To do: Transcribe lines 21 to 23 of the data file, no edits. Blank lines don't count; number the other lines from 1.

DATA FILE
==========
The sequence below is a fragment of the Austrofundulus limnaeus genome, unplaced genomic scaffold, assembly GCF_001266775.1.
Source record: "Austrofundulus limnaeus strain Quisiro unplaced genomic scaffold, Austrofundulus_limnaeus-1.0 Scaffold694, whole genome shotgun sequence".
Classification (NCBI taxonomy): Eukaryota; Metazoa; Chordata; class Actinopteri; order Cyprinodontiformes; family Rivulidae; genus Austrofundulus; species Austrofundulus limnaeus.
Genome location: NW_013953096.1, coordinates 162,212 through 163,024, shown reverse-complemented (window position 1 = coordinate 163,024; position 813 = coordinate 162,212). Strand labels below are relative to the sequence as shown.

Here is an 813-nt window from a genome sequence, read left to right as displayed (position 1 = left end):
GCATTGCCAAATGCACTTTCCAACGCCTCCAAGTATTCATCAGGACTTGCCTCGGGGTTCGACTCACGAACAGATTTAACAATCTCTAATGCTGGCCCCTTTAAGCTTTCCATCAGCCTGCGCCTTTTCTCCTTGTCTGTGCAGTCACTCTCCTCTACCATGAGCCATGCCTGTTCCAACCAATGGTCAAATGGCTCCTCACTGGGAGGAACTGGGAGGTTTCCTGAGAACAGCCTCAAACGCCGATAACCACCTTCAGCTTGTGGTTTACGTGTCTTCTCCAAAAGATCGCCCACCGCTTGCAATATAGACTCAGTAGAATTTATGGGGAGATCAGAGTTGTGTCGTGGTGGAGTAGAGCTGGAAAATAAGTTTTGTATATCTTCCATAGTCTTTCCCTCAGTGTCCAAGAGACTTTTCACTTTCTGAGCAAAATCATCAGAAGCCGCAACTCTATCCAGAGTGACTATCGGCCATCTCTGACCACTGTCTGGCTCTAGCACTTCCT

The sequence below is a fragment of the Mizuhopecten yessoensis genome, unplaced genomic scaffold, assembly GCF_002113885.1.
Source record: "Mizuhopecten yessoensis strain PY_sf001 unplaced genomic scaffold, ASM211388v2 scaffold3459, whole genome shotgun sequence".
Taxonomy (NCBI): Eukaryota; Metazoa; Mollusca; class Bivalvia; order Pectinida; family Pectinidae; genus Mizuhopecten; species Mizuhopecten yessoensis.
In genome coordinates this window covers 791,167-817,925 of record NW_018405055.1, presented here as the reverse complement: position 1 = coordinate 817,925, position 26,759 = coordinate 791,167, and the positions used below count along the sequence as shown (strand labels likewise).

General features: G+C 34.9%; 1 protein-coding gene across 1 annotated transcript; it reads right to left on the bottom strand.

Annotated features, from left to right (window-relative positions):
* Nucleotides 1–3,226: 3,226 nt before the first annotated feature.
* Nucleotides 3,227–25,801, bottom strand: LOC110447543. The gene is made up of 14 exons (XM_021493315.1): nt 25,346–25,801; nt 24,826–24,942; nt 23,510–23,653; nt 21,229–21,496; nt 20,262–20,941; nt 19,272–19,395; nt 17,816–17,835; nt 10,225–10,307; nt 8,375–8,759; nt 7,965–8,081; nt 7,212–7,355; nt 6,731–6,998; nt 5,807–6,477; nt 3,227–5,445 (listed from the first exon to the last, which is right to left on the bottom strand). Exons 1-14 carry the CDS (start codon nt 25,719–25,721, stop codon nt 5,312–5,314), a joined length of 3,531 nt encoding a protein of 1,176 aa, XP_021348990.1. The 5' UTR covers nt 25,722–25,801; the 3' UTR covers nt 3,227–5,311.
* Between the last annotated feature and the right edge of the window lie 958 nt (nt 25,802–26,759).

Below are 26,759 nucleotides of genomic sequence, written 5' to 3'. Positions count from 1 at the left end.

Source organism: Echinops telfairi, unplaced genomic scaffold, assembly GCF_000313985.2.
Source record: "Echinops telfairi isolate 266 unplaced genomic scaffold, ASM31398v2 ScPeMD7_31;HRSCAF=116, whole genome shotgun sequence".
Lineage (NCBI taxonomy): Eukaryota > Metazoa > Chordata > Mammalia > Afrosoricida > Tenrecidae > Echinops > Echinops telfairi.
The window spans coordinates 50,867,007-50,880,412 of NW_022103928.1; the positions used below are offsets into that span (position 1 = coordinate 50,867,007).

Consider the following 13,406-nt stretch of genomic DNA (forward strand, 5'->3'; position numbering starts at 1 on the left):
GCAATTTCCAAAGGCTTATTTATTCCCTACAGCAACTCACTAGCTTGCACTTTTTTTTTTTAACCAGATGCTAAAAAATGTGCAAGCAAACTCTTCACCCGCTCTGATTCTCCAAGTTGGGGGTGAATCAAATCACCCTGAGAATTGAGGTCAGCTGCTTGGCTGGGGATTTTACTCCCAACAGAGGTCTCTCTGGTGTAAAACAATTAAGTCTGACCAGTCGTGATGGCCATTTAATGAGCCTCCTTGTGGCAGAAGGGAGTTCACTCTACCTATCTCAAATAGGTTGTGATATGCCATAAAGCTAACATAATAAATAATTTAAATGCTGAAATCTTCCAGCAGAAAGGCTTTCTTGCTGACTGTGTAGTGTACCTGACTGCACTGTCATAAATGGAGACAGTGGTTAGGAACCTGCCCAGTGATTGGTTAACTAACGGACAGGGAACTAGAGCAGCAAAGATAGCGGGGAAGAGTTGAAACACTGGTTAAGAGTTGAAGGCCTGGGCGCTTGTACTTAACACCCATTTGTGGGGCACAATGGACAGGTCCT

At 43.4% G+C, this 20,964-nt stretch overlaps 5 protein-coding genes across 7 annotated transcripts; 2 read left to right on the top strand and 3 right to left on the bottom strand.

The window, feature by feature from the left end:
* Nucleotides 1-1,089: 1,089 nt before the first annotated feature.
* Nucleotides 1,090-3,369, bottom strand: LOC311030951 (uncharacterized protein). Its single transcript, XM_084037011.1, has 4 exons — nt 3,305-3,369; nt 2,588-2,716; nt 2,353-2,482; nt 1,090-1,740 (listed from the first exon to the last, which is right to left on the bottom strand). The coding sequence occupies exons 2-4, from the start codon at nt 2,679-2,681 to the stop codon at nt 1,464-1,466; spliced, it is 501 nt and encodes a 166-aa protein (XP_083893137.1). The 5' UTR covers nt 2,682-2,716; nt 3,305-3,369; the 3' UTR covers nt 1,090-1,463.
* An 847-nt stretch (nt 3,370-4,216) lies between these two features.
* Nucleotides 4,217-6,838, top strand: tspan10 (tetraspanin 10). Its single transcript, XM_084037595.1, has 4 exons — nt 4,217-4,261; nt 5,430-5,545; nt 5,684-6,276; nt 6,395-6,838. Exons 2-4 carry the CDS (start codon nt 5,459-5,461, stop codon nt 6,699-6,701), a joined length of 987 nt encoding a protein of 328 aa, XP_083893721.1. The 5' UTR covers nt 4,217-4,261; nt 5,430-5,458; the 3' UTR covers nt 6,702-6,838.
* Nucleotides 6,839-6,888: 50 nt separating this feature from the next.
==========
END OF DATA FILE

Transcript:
Consider the following 13,406-nt stretch of genomic DNA (forward strand, 5'->3'; position numbering starts at 1 on the left):
GCAATTTCCAAAGGCTTATTTATTCCCTACAGCAACTCACTAGCTTGCACTTTTTTTTTTTAACCAGATGCTAAAAAATGTGCAAGCAAACTCTTCACCCGCTCTGATTCTCCAAGTTGGGGGTGAATCAAATCACCCTGAGAATTGAGGTCAGCTGCTTGGCTGGGGATTTTACTCCCAACAGAGGTCTCTCTGGTGTAAAACAATTAAGTCTGACCAGTCGTGATGGCCATTTAATGAGCCTCCTTGTGGCAGAAGGGAGTTCACTCTACCTATCTCAAATAGGTTGTGATATGCCATAAAGCTAACATAATAAATAATTTAAATGCTGAAATCTTCCAGCAGAAAGGCTTTCTTGCTGACTGTGTAGTGTACCTGACTGCACTGTCATAAATGGAGACAGTGGTTAGGAACCTGCCCAGTGATTGGTTAACTAACGGACAGGGAACTAGAGCAGCAAAGATAGCGGGGAAGAGTTGAAACACTGGTTAAGAGTTGAAGGCCTGGGCGCTTGTACTTAACACCCATTTGTGGGGCACAATGGACAGGTCCT

At 43.4% G+C, this 20,964-nt stretch overlaps 5 protein-coding genes across 7 annotated transcripts; 2 read left to right on the top strand and 3 right to left on the bottom strand.